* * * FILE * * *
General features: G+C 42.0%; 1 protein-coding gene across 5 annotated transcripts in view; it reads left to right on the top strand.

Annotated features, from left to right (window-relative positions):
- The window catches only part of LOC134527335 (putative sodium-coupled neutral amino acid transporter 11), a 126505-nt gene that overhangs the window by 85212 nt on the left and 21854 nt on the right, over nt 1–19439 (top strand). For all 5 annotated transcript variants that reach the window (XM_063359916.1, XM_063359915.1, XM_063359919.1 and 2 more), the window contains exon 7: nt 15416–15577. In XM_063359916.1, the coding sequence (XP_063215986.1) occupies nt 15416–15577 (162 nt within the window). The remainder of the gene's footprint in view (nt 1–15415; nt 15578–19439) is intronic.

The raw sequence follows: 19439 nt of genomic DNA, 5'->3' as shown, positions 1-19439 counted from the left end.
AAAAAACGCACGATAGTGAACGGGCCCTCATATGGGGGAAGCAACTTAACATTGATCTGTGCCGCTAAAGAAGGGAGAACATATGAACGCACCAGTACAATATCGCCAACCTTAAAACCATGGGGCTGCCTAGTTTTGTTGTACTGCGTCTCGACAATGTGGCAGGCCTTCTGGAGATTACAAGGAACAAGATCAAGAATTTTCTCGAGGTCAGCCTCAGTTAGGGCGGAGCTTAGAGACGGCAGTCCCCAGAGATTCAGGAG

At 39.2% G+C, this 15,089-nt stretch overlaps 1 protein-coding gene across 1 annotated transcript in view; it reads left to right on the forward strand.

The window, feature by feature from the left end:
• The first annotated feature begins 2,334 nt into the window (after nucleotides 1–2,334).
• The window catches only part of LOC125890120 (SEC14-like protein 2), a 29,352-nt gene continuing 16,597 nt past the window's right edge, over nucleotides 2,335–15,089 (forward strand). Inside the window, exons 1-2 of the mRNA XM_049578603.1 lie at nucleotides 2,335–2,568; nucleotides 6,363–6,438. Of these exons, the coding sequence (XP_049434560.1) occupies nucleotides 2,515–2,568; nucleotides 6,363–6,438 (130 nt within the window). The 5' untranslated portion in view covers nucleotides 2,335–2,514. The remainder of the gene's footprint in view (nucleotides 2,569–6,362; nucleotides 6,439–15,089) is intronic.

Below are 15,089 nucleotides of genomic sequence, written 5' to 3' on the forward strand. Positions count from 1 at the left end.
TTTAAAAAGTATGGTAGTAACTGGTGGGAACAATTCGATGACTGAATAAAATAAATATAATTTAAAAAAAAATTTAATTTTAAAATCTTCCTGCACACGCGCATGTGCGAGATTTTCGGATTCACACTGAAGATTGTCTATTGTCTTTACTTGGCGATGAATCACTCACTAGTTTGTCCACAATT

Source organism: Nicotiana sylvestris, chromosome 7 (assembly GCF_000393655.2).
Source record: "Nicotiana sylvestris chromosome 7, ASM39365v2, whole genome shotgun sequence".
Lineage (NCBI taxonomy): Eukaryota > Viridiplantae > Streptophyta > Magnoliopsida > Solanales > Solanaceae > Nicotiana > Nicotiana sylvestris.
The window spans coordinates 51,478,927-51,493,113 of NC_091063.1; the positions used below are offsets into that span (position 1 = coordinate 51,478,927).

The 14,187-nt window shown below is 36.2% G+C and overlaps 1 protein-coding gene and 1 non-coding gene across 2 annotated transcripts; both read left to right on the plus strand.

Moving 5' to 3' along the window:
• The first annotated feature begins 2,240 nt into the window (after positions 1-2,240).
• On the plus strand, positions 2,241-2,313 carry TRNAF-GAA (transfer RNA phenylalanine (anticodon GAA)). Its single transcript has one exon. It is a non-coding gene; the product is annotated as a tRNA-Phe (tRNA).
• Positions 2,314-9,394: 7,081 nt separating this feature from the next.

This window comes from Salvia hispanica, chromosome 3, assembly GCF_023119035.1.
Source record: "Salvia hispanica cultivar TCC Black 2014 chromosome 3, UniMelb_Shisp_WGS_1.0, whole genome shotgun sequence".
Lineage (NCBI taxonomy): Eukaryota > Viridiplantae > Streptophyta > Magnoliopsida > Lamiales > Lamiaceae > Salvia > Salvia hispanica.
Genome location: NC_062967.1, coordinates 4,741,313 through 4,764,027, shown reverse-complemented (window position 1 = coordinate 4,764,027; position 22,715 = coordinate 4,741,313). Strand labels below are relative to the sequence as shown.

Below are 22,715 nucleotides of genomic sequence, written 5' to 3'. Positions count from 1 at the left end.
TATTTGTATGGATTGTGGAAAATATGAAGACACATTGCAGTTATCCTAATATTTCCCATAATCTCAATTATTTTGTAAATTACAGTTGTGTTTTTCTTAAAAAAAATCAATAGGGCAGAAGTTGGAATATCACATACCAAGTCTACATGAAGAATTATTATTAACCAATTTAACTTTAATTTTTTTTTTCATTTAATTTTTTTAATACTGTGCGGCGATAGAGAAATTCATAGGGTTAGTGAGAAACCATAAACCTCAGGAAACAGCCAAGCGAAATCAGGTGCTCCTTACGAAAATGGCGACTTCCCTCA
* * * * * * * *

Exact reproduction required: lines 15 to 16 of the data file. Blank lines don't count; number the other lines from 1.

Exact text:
The window spans coordinates 51,478,927-51,493,113 of NC_091063.1; the positions used below are offsets into that span (position 1 = coordinate 51,478,927).

The 14,187-nt window shown below is 36.2% G+C and overlaps 1 protein-coding gene and 1 non-coding gene across 2 annotated transcripts; both read left to right on the plus strand.